Update on Efforts to Reduce Lead in New York State’s School Drinking Water

Articles | August 31, 2023

As classes are set to begin this week for K-12 students, the quality of school drinking water – particularly when it comes to lead – is top of mind for many parents, and for good reason.

Lead is a heavy metal and a known neurotoxin, particularly harmful to the developing brain and nervous system of children. There is no safe level of lead exposure and even small amounts can harm a child’s growth, behavior, and ability to learn.

In 2016, New York State became the first in the nation to enact a law requiring all public schools to test for, report to the school community about, and fix issues concerning lead in drinking water at all outlets used for consumption. 

Here’s an update on the program:

New NYS Department of Health Report Released; Positive news but incomplete data

The NYS Department of Health recently released its 2021 biennial report providing an overview of the program’s status, including a summary of test results, program implementation updates and actions taken. This report covers the “Round 2” period of testing, which occurred from January 1, 2020 – June 30, 2021. 

For Round 2, approximately 96% of the drinking water yielded results below the lead action level of 15 ppb, the current standard. This is an improvement from “Round 1” (2016-2017) where 94% percent of the outlets were below the lead action level. 

What is troubling about this report, however, is the declining level of disclosure by public school districts to the Department of Health. 

  • In the 2019 biennial report covering Round 1 testing, information from nearly 99% of all schools buildings were provided to the Department of Health with results.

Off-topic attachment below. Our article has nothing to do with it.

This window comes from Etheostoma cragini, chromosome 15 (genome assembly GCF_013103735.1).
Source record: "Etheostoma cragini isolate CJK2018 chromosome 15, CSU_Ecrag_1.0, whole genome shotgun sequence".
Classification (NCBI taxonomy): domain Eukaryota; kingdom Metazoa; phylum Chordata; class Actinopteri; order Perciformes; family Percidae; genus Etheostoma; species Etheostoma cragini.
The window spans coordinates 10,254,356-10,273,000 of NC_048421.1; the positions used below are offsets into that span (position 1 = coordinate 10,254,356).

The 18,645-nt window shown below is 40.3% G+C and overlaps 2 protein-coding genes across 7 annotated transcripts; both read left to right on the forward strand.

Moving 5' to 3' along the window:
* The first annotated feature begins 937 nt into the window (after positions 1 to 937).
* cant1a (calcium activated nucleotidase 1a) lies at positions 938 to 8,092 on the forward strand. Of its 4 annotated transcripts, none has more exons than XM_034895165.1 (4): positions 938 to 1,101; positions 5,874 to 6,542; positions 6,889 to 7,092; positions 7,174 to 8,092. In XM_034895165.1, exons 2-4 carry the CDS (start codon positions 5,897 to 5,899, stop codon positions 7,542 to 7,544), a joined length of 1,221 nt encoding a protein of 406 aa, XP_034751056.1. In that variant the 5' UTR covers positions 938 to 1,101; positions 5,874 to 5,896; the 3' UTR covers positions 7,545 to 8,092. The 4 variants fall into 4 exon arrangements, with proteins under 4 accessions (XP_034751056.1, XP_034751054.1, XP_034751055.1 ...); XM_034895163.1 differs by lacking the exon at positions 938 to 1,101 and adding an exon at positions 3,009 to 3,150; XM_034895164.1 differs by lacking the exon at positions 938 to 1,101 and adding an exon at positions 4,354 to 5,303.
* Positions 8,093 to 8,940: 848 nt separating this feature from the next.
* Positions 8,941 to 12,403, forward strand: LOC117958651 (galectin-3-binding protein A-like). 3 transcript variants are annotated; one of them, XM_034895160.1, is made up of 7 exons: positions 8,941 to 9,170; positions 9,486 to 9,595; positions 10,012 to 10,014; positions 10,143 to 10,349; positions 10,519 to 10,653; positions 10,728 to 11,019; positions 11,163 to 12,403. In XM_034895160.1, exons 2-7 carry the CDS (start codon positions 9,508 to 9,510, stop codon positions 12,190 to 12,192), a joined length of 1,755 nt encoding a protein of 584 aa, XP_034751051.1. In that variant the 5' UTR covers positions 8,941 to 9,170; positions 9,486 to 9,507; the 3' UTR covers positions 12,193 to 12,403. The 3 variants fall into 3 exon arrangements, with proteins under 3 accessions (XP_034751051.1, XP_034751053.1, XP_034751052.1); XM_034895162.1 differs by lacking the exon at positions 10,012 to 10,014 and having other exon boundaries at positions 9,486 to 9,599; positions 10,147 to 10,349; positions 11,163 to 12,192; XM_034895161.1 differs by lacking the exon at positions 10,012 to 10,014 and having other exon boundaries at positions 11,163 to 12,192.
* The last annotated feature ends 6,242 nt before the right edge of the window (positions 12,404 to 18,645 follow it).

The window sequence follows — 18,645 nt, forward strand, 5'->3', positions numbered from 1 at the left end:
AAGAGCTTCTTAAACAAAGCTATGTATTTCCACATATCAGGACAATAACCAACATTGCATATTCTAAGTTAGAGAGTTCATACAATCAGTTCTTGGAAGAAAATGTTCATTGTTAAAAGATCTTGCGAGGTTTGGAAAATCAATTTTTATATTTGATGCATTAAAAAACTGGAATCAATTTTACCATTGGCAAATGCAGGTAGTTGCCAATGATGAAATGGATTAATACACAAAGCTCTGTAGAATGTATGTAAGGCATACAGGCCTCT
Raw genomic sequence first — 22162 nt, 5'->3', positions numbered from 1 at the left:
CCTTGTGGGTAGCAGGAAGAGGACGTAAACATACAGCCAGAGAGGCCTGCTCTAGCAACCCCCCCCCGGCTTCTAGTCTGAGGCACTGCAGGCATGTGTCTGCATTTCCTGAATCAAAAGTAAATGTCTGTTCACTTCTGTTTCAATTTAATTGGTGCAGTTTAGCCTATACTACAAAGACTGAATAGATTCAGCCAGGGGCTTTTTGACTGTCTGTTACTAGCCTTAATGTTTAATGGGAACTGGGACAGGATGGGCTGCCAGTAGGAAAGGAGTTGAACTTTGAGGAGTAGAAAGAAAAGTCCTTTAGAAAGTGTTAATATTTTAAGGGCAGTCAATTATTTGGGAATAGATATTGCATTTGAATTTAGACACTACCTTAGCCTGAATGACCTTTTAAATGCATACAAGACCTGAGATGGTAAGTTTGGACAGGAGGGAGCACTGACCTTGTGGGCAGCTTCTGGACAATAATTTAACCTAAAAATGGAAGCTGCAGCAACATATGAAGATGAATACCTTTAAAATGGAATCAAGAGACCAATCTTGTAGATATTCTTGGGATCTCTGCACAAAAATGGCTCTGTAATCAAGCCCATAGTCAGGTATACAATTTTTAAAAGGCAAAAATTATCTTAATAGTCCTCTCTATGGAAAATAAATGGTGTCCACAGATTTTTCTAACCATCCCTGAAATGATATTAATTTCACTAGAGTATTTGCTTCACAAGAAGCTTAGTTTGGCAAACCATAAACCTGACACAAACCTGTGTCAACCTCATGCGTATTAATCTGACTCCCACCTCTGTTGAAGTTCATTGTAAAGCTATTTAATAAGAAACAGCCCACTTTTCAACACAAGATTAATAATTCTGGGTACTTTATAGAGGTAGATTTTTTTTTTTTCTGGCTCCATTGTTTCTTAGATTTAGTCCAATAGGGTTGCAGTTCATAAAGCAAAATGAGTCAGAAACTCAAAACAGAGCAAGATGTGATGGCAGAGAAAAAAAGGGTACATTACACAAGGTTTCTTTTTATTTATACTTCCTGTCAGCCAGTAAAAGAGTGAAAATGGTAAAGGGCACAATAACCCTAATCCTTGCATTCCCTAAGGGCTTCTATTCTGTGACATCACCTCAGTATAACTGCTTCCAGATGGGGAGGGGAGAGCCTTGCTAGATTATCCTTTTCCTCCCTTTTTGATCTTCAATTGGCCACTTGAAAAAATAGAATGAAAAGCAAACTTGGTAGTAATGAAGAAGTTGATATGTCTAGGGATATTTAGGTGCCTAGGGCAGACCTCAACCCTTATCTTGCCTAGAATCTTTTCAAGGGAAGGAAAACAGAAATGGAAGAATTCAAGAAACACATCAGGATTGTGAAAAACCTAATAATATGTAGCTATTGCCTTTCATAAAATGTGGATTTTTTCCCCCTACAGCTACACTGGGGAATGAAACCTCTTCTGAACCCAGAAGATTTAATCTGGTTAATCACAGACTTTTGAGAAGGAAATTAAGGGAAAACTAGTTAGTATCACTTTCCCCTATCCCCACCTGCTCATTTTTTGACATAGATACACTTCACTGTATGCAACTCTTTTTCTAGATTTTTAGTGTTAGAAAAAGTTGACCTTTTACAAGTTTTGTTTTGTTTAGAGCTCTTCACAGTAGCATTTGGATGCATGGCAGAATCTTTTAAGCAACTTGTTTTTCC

• In the 2021 biennial report covering Round 2 testing, information from only 93% buildings were reported – a 6% drop. 
    • A deeper look at the data shows that this 6% represents nearly 300 building reports that are missing from the Department of Health dataset. These missing reports are spread around 89 school districts which represents 13% of all school districts which means only 87% of all school districts have fully complied with Round 2 reporting.

                                                                                      Source data: https://health.data.ny.gov

We urge the Department of Health to immediately reach out to school districts that have not submitted all of their reports for Round 2 to ensure compliance with this program.

School drinking water in your area may be getting cleaner thanks to a new state law that took effect late last year.

New regulations advocated by NYLCV and its allies went into effect on December 22, 2022, revising and improving upon the landmark 2016 law creating the Safe School Drinking Water Act. These revisions signed into law by Governor Hochul, will get even more lead out of our school drinking water and close loopholes in the initial program as such:

  • While there is no safe level of lead, the “action level” for lead in drinking water is now 5 parts per billion (ppb), reduced from 15 ppb
    • This change makes New York State the largest state with the most protective health standard in the country, stronger that the federal Lead and Copper Rule

  • Water testing will now occur triennially (every 3 years) reduced from every five years 
    • Schools must initiate their testing between January 1, 2023, through December 31, 2025, with school districts such as New York City and Schenectady already getting started

  • School buildings that previously were declared “lead-free” are no longer exempt from testing requirements
  • Copies of lead sampling results including laboratory reports must be made available to the public and posted on the school’s website
    • An improvement in transparency 

  • Clarifies that if it’s necessary to provide water to school occupants following the temporary removal of a drinking water source, it must be provided free of charge
    • A win for equity and a commonsense approach
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